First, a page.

Corporate payments solution provider WEX announced this week it is collaborating with Australia-based robotics process automation firm Troovo Technologies.
Together, the companies said in a press release, they will integrate robotics process automation to generate virtual cards within the WEX platform for corporate spend management. Their partnership, which will impact business customers in the Asia Pacific market, enables companies to streamline their virtual payment processes.
Initially, WEX and Troovo will focus on businesses that need virtual payment solutions for traveling employees, the companies said. According to WEX, the company expects a 6 percent increase in annual APAC business travel spend for the next three years.
According to Troovo CEO Kurt Knackstedt, the collaboration will target travel agencies and corporate purchasing teams, allowing them to “utilize Troovo’s fully robotic virtual payments module along with WEX virtual cards to help eliminate manual intervention in payments and streamline the entire purchase-to-pay workflow.”
“At WEX we believe in creating new possibilities at the intersection of payments, data and technology,” said WEX Director of Market Development Corporate Payments APAC Justin Cross in another statement. “Our partnership with Troovo is the perfect marriage of these three elements. Troovo is a leading innovator in the travel technology space and partnering with them is a step forward in improving our service offering for our mutual and prospective customers.”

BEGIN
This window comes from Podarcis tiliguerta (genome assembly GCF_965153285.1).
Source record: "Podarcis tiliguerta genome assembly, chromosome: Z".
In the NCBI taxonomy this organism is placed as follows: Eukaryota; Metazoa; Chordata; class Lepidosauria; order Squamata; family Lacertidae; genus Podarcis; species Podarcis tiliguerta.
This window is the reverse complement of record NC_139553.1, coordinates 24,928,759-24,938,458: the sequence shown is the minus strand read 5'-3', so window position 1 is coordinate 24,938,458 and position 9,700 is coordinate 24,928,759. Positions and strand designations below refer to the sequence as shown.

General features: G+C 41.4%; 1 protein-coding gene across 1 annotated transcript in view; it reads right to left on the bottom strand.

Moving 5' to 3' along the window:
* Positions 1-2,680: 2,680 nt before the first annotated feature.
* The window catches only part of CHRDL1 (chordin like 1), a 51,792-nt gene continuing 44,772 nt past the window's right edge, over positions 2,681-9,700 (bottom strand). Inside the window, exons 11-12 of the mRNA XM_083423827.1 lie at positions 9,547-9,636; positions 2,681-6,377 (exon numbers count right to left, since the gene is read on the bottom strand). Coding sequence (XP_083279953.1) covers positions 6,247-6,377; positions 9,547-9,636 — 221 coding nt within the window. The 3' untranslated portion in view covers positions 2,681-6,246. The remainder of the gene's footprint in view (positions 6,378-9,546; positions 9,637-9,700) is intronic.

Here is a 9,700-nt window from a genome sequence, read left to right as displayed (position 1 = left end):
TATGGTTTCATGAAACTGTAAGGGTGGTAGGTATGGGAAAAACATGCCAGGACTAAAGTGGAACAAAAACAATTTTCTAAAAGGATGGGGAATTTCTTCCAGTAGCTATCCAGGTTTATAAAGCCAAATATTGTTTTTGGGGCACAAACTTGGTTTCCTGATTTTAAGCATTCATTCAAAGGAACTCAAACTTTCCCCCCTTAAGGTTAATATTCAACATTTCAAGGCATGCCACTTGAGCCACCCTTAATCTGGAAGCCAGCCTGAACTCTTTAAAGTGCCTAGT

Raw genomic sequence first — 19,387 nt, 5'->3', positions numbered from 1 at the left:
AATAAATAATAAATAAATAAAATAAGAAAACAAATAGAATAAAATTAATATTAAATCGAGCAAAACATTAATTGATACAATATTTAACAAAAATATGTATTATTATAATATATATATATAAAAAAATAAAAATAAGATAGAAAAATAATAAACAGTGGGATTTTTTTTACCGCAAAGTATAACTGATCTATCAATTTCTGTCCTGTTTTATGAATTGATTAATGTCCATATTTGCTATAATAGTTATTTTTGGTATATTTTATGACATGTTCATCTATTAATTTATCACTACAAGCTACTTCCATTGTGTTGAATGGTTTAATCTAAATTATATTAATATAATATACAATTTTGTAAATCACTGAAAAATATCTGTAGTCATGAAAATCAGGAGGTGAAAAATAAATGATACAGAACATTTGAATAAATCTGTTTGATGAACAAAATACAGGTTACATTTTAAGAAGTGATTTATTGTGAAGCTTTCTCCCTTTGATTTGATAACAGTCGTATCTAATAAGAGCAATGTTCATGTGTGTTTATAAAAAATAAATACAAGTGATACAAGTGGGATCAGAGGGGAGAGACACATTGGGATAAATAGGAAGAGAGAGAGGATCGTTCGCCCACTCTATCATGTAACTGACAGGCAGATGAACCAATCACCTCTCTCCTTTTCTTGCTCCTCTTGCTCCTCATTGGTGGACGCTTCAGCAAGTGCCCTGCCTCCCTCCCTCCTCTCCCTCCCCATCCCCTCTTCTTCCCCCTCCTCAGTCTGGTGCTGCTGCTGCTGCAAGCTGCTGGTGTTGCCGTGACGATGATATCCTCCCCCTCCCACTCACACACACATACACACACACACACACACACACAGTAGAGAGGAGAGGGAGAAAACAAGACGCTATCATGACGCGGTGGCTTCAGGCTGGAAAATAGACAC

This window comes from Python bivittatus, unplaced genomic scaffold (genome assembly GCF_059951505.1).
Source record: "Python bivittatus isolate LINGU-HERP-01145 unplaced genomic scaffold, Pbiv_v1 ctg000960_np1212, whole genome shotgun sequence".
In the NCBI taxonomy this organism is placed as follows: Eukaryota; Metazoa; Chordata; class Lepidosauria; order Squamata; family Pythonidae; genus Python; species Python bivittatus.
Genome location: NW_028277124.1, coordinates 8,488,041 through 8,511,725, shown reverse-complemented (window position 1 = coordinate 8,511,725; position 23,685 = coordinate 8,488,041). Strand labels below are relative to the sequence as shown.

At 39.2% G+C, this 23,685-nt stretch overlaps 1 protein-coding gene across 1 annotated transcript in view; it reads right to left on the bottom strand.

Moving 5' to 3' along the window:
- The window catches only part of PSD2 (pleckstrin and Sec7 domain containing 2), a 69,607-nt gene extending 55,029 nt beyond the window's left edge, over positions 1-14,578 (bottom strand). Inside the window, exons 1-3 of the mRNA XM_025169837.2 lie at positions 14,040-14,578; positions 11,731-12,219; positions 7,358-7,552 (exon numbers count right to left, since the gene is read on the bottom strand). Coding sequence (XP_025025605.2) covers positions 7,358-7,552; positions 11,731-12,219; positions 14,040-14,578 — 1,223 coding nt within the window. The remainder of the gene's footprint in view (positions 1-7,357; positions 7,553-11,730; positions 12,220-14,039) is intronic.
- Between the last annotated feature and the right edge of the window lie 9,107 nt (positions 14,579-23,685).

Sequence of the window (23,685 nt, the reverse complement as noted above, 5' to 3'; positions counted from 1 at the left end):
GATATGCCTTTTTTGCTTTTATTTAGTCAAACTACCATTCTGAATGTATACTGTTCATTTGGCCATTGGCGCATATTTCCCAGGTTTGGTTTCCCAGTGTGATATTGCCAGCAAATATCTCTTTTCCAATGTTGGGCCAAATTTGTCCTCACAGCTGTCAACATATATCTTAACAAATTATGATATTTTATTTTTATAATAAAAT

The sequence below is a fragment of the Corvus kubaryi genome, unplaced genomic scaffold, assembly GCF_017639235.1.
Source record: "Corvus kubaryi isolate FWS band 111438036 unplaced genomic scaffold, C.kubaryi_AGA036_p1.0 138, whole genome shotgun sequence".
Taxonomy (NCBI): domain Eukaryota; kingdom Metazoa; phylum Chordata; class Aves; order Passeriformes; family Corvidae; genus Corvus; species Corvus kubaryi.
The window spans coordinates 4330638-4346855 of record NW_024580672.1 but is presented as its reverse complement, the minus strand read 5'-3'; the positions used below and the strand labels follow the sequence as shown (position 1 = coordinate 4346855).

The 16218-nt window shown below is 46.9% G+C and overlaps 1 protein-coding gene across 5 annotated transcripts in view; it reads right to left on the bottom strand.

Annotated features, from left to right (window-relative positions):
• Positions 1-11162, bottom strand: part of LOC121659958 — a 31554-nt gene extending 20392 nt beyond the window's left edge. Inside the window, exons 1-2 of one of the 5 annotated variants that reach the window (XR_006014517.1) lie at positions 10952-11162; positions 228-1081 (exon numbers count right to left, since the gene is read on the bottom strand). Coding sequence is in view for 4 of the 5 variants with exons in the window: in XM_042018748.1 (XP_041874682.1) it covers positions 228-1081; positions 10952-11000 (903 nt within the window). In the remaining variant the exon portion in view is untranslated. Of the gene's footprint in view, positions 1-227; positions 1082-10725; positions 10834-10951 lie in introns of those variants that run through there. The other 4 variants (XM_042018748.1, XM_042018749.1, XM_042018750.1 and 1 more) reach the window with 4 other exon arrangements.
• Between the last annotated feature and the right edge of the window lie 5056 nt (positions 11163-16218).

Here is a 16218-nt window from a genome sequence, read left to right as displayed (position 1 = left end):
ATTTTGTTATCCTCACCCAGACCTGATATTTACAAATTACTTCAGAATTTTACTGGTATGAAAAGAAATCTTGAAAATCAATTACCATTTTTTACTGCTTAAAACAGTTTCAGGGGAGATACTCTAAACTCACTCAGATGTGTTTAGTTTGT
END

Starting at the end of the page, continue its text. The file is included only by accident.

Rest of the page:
Robotics process automation is an increasingly disruptive force in B2B FinTech. According to Harel Tayeb, CEO of RPA company Kyron Systems, the technology “offers any business that relies on rule-based processes, whether that be financial or otherwise, the opportunity to boost profitability, increase operational efficiency and maintain a competitive advantage by automating much of the high-volume and repetitive processes.”
Yet Tayeb told PYMNTS that some professionals remain doubtful about the tool, particularly as anxieties remain about robots replacing human jobs. That risk, he said, is a “myth.”